After spending a blissful four days in LA on my own, it was time to head back home. My iPod was on shuffle, I was happy – grateful for the solitude and hoping to hold on to my serenity at least until I hit the Pacific Coast Highway.
The traffic stopped for a red light, and as I pulled up behind the car in front of me a shape caught my eye. A woman who looked to be in her late 50’s, early 60’s sat on the curb of the street to my left. Her hair was disheveled, parts resembled straw but mostly it looked greasy, her face was streaked with dirt and her baggy clothes were un-kept and although they once may have fitted her, now hung loosely over her body. Behind her was a shopping trolley full of stuff; to her right was more stuff. She was busy cleaning her nails with a key – one key, on a crowded key chain.
This was Lincoln Boulevard and Brooks – this is the Venice I’ve known since I lived here in the late 80’s. After my car had been broken into twice and a person murdered around the corner from me, I moved. I’d even begun to question the bravery of my dog and two cats that ran for cover with every car alarm that echoed through the streets. I’ve had friends who’ve lived in Venice for years and love it; mind you, areas of Venice don’t look like they’re part of the same city nowadays. The little house on the walk street where I used to live is now part of a very trendy, expensive part of the new Venice.
As I sat watching the homeless lady clean her nails I wondered why she had so many keys. Did she have a place to call home – with a lock? That explained one key, but what about all the others? I looked at my own key ring dangling around by my knees – I could account for four out of seven keys hanging from the karabiner, but not the other three. I have absolutely no idea why I carry them around.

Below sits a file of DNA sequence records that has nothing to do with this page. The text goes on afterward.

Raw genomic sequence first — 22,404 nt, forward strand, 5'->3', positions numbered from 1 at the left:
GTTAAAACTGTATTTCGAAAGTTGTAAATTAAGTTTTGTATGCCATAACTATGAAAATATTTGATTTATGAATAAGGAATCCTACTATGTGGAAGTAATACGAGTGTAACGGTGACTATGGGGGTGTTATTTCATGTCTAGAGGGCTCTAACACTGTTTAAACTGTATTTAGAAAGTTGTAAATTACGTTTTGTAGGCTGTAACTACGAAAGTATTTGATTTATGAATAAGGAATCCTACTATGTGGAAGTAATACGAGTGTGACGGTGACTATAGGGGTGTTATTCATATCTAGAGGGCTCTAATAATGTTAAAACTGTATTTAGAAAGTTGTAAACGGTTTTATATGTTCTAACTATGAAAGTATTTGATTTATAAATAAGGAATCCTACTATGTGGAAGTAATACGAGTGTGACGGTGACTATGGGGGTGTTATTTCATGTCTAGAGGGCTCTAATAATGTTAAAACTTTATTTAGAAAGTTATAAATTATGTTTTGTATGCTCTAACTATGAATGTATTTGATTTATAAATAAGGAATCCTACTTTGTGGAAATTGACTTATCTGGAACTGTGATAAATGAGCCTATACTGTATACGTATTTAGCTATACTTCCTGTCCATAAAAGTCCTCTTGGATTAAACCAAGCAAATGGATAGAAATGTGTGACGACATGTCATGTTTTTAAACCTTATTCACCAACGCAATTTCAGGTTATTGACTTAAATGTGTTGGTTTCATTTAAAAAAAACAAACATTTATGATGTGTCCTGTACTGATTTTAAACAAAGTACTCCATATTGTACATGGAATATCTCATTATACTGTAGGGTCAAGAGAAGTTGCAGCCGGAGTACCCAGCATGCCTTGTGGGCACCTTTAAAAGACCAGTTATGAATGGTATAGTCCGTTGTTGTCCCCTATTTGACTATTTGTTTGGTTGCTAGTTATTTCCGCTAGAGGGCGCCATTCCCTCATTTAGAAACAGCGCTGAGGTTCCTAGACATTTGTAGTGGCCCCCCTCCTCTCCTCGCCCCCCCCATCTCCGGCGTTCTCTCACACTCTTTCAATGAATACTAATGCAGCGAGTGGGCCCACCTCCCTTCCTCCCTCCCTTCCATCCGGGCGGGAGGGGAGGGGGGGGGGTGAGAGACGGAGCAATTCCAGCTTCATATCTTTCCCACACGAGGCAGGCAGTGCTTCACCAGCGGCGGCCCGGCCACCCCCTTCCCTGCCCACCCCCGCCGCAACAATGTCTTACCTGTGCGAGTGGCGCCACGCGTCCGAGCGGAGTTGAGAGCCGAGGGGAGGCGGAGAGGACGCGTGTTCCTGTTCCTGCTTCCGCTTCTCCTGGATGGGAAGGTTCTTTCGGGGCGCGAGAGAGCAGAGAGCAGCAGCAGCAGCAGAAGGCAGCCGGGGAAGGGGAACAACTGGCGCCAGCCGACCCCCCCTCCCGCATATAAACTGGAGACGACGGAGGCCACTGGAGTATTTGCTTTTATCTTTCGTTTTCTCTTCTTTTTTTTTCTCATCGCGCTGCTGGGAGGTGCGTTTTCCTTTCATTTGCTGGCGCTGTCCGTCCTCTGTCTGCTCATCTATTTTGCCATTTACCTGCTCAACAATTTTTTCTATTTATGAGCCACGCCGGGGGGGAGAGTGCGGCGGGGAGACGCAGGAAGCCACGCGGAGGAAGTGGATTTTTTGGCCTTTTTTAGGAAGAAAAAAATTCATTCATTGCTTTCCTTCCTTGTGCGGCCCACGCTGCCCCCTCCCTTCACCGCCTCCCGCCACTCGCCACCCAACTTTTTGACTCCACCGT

Maybe that’s how it is for this lady too. Perhaps they’re keys to her past, a haunting reminder of who she used to be, places she used to call home, or maybe she just likes keys. I thought about a recent documentary I’d seen – Finding Joe – about the life of Joseph Campbell, and wondered if this woman was living her bliss. It must be quite freeing not to make rent or house payments, or to buy groceries that you may never use, or to live wherever you choose.
Years ago when I had worked with David Bowie on a music video, he had hired a group of homeless actors to work as extras. They were some of the most interesting, humble, alive people I’ve ever met, and at the end of the shoot I offered them clothes. One of the men didn’t have much of a coat and winter nights in LA can be cold. I grabbed one of the overcoats we’d used in the shoot and presented it to him.
He looked at me and chuckled, I asked him what he was laughing about and he said, “I know you mean well, but I already got a coat… and anyway it would just be another thing to carry around.” He wandered away into the dark night, smiling – I was left holding the coat. There were about thirty homeless people there that night, and all I could give away were a couple of pairs of sox, two pair of gloves and a hat.
The Lincoln traffic began to move as the opening piano riff to Gloria Gaynor’s, I Will Survive, eerily drifted from my iPod. The car in front of me veered into the next lane leaving a new car in its place. I looked at the sticker on the bumper, it read – Expect Miracles. ©